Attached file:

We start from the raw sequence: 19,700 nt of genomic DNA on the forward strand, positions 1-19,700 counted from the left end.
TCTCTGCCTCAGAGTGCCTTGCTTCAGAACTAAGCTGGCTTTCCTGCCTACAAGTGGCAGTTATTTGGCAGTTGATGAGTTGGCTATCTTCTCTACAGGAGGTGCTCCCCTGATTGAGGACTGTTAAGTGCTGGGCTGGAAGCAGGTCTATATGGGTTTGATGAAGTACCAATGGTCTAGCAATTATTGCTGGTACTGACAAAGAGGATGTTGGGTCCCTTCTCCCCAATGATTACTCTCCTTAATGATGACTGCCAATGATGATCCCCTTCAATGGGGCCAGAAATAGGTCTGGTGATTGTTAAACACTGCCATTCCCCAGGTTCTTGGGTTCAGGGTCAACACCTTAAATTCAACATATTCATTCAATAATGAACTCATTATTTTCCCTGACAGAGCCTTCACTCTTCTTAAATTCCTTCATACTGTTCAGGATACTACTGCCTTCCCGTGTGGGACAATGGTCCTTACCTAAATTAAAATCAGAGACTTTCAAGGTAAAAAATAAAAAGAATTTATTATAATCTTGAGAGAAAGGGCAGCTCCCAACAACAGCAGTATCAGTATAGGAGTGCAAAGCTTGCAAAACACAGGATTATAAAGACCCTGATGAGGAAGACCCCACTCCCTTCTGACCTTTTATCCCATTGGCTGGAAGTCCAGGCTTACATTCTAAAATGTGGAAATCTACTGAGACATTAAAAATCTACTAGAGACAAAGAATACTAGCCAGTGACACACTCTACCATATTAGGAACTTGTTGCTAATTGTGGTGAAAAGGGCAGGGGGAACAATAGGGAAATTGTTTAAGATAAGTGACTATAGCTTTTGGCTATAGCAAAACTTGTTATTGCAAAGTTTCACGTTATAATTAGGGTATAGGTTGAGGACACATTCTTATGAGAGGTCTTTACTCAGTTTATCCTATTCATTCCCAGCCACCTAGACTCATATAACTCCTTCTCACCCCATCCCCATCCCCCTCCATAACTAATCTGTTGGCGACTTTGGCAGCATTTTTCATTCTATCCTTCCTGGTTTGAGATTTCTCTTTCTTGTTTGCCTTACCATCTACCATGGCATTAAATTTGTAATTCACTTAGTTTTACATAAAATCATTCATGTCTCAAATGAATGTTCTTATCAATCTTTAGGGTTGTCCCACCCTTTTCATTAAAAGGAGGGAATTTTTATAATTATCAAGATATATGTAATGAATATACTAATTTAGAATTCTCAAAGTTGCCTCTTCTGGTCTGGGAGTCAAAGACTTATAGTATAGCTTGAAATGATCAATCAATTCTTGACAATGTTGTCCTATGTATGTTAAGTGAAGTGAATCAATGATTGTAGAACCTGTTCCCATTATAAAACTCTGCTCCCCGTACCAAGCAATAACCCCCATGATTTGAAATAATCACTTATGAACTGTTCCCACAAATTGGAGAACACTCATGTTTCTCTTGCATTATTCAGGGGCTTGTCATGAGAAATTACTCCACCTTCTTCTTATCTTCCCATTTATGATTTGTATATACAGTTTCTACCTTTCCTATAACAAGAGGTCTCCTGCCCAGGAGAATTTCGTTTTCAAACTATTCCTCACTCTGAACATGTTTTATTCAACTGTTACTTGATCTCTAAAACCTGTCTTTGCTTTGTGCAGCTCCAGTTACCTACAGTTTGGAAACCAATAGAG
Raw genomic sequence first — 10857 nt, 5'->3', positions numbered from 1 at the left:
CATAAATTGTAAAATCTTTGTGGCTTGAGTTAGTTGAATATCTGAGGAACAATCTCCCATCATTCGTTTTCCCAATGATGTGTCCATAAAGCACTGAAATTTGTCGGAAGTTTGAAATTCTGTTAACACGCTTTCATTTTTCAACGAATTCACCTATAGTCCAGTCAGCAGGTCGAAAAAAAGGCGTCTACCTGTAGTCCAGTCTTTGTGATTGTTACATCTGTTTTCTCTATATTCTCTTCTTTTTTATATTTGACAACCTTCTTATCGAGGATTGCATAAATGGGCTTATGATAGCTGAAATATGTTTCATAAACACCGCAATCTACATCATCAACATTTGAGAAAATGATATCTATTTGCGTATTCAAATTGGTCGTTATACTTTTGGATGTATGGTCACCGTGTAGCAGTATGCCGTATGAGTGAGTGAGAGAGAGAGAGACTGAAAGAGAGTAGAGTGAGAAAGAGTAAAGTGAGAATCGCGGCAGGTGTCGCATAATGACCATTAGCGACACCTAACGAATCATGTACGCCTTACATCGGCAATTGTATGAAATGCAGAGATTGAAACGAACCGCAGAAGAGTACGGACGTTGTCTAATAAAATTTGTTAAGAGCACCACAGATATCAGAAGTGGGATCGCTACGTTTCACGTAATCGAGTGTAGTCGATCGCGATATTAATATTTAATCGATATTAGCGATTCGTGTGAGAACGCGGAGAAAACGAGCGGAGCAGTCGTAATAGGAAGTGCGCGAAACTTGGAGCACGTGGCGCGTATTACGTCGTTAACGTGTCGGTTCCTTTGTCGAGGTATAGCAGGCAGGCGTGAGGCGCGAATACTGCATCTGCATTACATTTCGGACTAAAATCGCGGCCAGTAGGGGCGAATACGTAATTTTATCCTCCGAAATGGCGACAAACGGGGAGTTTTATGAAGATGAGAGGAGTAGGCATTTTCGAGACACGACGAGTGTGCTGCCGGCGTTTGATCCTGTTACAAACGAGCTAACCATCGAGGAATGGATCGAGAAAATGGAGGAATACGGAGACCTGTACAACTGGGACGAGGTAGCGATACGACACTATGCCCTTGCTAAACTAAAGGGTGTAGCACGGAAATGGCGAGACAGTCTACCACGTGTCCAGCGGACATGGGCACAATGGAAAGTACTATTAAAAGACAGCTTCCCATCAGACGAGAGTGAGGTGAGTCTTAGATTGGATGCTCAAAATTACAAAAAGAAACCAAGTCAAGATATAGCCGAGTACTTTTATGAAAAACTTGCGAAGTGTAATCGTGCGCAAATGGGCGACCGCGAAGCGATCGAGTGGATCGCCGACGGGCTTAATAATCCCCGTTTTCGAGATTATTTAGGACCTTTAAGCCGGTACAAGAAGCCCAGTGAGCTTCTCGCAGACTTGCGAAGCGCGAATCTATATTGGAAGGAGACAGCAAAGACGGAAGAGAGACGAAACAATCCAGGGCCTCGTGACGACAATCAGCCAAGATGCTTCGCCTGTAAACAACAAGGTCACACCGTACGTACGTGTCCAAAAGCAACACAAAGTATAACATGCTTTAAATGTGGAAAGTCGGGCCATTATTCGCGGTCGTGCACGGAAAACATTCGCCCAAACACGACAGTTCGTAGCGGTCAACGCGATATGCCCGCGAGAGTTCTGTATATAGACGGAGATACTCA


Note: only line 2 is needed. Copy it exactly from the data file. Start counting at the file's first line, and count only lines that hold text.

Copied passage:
TCTCTGCCTCAGAGTGCCTTGCTTCAGAACTAAGCTGGCTTTCCTGCCTACAAGTGGCAGTTATTTGGCAGTTGATGAGTTGGCTATCTTCTCTACAGGAGGTGCTCCCCTGATTGAGGACTGTTAAGTGCTGGGCTGGAAGCAGGTCTATATGGGTTTGATGAAGTACCAATGGTCTAGCAATTATTGCTGGTACTGACAAAGAGGATGTTGGGTCCCTTCTCCCCAATGATTACTCTCCTTAATGATGACTGCCAATGATGATCCCCTTCAATGGGGCCAGAAATAGGTCTGGTGATTGTTAAACACTGCCATTCCCCAGGTTCTTGGGTTCAGGGTCAACACCTTAAATTCAACATATTCATTCAATAATGAACTCATTATTTTCCCTGACAGAGCCTTCACTCTTCTTAAATTCCTTCATACTGTTCAGGATACTACTGCCTTCCCGTGTGGGACAATGGTCCTTACCTAAATTAAAATCAGAGACTTTCAAGGTAAAAAATAAAAAGAATTTATTATAATCTTGAGAGAAAGGGCAGCTCCCAACAACAGCAGTATCAGTATAGGAGTGCAAAGCTTGCAAAACACAGGATTATAAAGACCCTGATGAGGAAGACCCCACTCCCTTCTGACCTTTTATCCCATTGGCTGGAAGTCCAGGCTTACATTCTAAAATGTGGAAATCTACTGAGACATTAAAAATCTACTAGAGACAAAGAATACTAGCCAGTGACACACTCTACCATATTAGGAACTTGTTGCTAATTGTGGTGAAAAGGGCAGGGGGAACAATAGGGAAATTGTTTAAGATAAGTGACTATAGCTTTTGGCTATAGCAAAACTTGTTATTGCAAAGTTTCACGTTATAATTAGGGTATAGGTTGAGGACACATTCTTATGAGAGGTCTTTACTCAGTTTATCCTATTCATTCCCAGCCACCTAGACTCATATAACTCCTTCTCACCCCATCCCCATCCCCCTCCATAACTAATCTGTTGGCGACTTTGGCAGCATTTTTCATTCTATCCTTCCTGGTTTGAGATTTCTCTTTCTTGTTTGCCTTACCATCTACCATGGCATTAAATTTGTAATTCACTTAGTTTTACATAAAATCATTCATGTCTCAAATGAATGTTCTTATCAATCTTTAGGGTTGTCCCACCCTTTTCATTAAAAGGAGGGAATTTTTATAATTATCAAGATATATGTAATGAATATACTAATTTAGAATTCTCAAAGTTGCCTCTTCTGGTCTGGGAGTCAAAGACTTATAGTATAGCTTGAAATGATCAATCAATTCTTGACAATGTTGTCCTATGTATGTTAAGTGAAGTGAATCAATGATTGTAGAACCTGTTCCCATTATAAAACTCTGCTCCCCGTACCAAGCAATAACCCCCATGATTTGAAATAATCACTTATGAACTGTTCCCACAAATTGGAGAACACTCATGTTTCTCTTGCATTATTCAGGGGCTTGTCATGAGAAATTACTCCACCTTCTTCTTATCTTCCCATTTATGATTTGTATATACAGTTTCTACCTTTCCTATAACAAGAGGTCTCCTGCCCAGGAGAATTTCGTTTTCAAACTATTCCTCACTCTGAACATGTTTTATTCAACTGTTACTTGATCTCTAAAACCTGTCTTTGCTTTGTGCAGCTCCAGTTACCTACAGTTTGGAAACCAATAGAG